English Church Architecture -
NETTLESTEAD, St. Mary (TM 088 494) (July 2012)
(Bedrock: Quaternary, Norwich Crag Formation)
This small church (seen above left, from the southwest), formed of a chancel, nave with S. porch, and W. tower, is notable for a number of disparate features rather than the architecture of the building itself, although the latter must probably be considered to include the little beautifully preserved, round-headed Norman window (above centre) in the N. wall of the nave, with delicate carved decoration around the head formed of an inner band of beads, a second of scrollwork, and a third of intersecting semicircles. This must surely have spent most of the last nine centuries covered up to have survived in so crisp a condition. The nave and chancel are built without structural division and are rendered externally like the nave and chancel at nearby St. Mary's, Naughton. Most of the windows are two-light, with supermullioned tracery beneath segmental-pointed arches, but there is also a similar one-light window in the nave N. wall towards the west, a two-light window with a straightened reticulation unit in the head in the chancel S. wall, likewise towards the west, and the chancel E. window with attractive but entirely new "Decorated" tracery. The tower seems to have undergone a complete reconstruction. (D.P. Mortlock says the church sustained serious bomb damage in 1940.) It rises in three unbuttressed stages to cinquefoil-cusped Y-traceried bell-openings and stepped battlements, with a prominent semi-polygonal projection for the stair ascending through the first stage at the east end of the S. wall. More important than this, however, the S. porch looks original and is an attractive little structure with a semicircular gable, constructed in English-bonded Tudor brick (seen above right, from the southeast), featuring an outer doorway carrying two sunk quadrants in moulded brick, set inside a label that steps up in the centre over a shield bearing a lion rampant. The Perpendicular inner doorway has a casement moulding running around it, decorated at intervals with carved leaf and flower motifs.
The church interior is light and spacious due to the equal width of the nave and chancel and the absence of either a chancel arch or screen. The relative positions of the nave and chancel are demarcated by a former rood stair, however, whose entrance may be seen in the S. wall of the nave, though all signs of the exit have now disappeared. Wooden furnishings include the Jacobean octagonal pulpit, now standing on a modern base (shown above left), with a low tier of sunk panels, the usual blank arches around the second stage, and applied fretwork on the short upper stage; the cornice is scalloped. The chancel retains some mediaeval benches with poppyheads and carved "arm rests" featuring figures and animals (including the idiosyncratic lion shown above centre). An incompetently designed Royal Arms of George IV hangs on the nave N. wall, above the pulpit, and the remains of a monument on the sanctuary N. wall features busts of Sir Samuel Sayer (d. 1625) and Thomasine his wife (d. 1647), who hold hands above a skull. The nave and chancel roof is ceiled but the tie beams can still be seen.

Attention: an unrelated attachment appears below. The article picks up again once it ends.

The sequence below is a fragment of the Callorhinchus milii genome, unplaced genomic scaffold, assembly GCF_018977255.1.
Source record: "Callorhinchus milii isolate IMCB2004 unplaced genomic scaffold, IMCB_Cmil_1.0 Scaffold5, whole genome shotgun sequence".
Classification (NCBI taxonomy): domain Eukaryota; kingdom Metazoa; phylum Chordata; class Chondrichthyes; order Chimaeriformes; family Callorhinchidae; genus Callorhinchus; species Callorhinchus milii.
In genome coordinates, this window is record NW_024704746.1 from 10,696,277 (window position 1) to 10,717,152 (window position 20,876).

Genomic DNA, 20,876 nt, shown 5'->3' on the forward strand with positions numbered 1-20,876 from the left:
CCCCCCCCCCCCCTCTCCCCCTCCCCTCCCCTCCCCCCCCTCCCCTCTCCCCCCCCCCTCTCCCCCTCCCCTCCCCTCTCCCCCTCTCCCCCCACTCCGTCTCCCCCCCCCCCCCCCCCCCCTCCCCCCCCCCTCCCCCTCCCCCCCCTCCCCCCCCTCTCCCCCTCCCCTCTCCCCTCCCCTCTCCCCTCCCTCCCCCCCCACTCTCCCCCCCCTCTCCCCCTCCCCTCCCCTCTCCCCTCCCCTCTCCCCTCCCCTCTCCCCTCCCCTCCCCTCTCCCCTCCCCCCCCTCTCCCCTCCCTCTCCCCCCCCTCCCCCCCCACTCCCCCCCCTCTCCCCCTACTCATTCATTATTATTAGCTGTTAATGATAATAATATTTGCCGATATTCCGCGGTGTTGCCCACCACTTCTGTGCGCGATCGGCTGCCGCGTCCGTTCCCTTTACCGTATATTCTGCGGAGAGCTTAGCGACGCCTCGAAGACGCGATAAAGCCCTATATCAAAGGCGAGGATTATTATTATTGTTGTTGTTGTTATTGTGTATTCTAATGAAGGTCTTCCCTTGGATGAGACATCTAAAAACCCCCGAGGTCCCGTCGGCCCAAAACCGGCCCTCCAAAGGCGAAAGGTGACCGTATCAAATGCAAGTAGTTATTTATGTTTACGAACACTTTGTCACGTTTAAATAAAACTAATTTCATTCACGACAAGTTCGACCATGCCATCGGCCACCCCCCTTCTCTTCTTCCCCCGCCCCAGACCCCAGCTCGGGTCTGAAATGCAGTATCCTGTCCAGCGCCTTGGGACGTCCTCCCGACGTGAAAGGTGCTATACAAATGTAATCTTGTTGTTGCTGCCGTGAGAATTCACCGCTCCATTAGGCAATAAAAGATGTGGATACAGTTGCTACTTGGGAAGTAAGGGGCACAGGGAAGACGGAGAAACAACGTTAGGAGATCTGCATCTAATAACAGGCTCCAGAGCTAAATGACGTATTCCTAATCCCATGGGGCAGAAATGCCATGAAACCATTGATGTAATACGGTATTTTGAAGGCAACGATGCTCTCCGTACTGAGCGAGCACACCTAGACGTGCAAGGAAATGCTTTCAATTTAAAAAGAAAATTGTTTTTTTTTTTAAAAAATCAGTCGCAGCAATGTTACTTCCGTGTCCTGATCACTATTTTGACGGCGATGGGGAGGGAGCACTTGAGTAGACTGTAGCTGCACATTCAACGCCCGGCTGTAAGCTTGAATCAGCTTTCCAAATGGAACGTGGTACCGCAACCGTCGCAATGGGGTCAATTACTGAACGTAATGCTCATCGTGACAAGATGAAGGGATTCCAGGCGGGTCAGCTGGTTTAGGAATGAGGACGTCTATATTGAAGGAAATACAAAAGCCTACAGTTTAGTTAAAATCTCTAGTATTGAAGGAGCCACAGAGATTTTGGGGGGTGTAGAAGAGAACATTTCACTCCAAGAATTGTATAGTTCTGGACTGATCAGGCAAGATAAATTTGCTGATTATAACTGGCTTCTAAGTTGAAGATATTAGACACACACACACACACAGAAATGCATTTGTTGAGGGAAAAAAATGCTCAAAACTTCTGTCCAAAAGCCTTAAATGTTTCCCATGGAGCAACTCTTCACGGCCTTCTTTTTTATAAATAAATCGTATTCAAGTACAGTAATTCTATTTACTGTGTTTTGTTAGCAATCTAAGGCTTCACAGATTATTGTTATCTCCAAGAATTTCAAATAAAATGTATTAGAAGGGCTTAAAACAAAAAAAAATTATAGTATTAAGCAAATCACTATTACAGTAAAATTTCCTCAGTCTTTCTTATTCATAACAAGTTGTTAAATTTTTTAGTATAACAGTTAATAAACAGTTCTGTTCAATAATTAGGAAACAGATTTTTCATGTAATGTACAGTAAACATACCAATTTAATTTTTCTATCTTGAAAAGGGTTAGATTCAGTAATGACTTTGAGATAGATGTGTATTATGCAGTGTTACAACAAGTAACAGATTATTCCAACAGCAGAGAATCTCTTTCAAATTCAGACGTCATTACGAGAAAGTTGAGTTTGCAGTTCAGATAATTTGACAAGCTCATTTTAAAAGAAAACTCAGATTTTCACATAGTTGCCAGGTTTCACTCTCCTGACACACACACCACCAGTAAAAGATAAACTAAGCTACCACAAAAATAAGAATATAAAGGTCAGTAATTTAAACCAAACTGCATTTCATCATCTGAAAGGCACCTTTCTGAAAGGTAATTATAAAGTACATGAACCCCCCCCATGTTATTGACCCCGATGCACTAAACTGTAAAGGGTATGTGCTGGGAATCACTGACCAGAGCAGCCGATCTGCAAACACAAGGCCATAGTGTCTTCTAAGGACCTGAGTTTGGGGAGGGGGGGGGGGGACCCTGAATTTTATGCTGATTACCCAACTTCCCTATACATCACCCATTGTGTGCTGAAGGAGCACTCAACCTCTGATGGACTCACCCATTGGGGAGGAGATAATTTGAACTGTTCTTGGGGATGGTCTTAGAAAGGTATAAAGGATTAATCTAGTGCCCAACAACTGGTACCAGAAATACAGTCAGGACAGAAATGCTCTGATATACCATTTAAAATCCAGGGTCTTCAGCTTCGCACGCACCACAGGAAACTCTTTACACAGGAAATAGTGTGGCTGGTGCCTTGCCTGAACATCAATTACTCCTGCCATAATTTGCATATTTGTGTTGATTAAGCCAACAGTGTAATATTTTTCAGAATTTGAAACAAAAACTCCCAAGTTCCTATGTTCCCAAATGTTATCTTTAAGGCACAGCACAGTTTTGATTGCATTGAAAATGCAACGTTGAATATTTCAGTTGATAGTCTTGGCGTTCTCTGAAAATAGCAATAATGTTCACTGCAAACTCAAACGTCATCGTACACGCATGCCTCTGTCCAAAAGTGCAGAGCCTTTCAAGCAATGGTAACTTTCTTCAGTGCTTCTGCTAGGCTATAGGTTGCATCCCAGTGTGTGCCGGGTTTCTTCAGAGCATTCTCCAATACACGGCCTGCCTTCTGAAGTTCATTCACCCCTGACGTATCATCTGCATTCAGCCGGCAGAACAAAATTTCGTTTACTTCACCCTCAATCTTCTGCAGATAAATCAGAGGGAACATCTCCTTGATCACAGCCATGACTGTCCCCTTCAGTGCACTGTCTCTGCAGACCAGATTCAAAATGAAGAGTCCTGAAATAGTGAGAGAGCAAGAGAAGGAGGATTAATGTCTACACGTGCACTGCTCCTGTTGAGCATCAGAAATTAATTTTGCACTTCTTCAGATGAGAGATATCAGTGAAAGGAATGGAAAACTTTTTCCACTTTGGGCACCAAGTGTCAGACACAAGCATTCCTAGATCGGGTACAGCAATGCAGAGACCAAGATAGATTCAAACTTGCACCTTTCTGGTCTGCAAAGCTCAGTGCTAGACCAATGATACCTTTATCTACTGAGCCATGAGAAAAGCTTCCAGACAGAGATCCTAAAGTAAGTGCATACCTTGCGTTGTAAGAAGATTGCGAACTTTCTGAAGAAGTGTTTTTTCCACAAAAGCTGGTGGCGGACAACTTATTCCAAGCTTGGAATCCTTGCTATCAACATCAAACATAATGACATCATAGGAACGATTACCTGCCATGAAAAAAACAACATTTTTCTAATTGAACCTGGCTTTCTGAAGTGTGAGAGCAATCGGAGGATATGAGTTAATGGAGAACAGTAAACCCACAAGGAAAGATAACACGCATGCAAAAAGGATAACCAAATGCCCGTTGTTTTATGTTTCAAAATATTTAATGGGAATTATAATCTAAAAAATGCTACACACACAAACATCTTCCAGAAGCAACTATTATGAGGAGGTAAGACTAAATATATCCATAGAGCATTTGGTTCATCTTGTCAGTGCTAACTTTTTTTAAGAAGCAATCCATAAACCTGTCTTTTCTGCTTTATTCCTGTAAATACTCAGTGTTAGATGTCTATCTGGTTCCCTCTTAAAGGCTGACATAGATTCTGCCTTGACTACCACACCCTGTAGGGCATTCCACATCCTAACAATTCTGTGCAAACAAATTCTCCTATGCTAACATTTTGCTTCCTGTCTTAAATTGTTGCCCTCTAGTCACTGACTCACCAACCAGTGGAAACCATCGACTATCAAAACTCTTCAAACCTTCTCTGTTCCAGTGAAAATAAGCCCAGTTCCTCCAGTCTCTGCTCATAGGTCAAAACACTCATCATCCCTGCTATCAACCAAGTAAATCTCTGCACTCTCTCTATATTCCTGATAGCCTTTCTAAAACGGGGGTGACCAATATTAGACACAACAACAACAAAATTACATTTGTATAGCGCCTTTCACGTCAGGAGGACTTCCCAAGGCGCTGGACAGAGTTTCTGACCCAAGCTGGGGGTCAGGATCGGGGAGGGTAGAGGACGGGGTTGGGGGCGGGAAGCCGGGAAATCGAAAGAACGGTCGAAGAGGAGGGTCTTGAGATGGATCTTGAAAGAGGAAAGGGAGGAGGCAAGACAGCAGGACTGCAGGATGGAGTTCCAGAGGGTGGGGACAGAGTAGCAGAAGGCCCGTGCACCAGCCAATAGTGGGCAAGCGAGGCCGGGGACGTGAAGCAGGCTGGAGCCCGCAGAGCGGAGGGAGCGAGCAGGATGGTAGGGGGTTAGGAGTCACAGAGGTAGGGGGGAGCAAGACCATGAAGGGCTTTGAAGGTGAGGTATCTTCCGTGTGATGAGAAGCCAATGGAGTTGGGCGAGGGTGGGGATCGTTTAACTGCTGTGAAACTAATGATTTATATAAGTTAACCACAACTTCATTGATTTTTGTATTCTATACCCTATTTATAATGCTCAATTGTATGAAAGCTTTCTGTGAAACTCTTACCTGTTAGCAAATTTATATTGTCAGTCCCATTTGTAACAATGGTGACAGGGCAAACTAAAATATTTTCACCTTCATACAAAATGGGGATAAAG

The font is particularly interesting. The elaborately carved octagonal bowl features the symbols of the Evangelists alternating with images of a king, a bishop, and a couple of green men, one of whom is sticking his tongue out. The stem is supported by four crowned lions separated by buttresses terminating in crocketed pinnacles. (See the photographs above, showing it from the southeast on the left and from the southwest on the right.)